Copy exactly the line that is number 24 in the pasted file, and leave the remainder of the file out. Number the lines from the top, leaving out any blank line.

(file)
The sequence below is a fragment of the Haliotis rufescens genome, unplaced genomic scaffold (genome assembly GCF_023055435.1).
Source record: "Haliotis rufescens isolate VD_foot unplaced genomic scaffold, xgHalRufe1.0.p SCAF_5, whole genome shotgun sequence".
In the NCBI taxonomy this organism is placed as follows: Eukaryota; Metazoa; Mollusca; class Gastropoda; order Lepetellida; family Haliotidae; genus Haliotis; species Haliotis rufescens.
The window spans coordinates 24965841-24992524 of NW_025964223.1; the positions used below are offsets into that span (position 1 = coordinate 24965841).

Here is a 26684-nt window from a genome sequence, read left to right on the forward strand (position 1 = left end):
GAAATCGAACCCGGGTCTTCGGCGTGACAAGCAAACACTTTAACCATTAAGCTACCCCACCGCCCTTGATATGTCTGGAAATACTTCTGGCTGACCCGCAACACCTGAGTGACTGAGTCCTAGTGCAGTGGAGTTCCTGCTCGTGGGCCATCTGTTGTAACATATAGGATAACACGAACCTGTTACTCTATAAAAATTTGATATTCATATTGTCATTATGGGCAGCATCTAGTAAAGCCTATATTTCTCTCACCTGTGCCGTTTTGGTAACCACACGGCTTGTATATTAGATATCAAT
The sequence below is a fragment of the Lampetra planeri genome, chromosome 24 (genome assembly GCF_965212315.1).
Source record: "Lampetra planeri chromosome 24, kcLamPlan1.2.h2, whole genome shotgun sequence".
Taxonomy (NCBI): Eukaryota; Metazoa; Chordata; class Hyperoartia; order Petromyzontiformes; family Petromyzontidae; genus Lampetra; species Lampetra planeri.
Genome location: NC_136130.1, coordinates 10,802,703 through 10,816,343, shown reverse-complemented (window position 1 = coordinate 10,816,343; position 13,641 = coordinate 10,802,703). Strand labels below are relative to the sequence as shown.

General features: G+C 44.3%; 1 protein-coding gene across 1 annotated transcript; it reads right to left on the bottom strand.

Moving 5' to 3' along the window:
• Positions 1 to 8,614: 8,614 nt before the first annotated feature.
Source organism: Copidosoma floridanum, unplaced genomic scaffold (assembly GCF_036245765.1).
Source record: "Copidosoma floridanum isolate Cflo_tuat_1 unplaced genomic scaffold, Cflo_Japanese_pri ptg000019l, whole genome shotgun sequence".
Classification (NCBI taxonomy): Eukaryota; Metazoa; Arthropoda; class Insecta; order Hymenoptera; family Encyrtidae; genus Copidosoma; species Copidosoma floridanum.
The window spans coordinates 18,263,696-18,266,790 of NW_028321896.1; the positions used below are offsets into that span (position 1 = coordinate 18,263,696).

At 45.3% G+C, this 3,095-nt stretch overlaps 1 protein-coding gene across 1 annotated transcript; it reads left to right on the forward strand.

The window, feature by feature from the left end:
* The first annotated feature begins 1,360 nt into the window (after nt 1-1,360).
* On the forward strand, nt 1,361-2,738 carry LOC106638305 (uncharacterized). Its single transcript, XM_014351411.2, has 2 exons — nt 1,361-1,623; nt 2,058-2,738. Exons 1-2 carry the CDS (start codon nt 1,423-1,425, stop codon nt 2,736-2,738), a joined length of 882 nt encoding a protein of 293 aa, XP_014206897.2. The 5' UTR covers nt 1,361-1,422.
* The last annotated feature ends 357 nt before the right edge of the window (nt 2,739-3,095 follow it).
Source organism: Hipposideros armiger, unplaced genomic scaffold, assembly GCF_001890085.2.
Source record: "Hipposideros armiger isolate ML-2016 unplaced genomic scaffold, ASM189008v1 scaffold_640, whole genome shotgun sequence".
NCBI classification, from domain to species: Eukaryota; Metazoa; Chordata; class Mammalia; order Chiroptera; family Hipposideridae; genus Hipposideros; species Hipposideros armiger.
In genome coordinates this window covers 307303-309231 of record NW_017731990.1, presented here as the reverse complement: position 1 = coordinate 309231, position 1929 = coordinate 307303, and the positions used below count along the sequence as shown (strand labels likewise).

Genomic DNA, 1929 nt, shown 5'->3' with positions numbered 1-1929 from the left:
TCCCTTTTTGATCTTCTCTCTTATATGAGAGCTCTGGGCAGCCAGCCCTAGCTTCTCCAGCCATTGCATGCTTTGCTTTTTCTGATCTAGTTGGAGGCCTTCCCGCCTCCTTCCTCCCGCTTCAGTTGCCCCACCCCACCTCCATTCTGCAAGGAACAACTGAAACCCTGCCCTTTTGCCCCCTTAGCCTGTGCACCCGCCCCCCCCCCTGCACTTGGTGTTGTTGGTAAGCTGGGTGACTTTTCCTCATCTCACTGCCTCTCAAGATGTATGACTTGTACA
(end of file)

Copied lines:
Source record: "Hipposideros armiger isolate ML-2016 unplaced genomic scaffold, ASM189008v1 scaffold_640, whole genome shotgun sequence".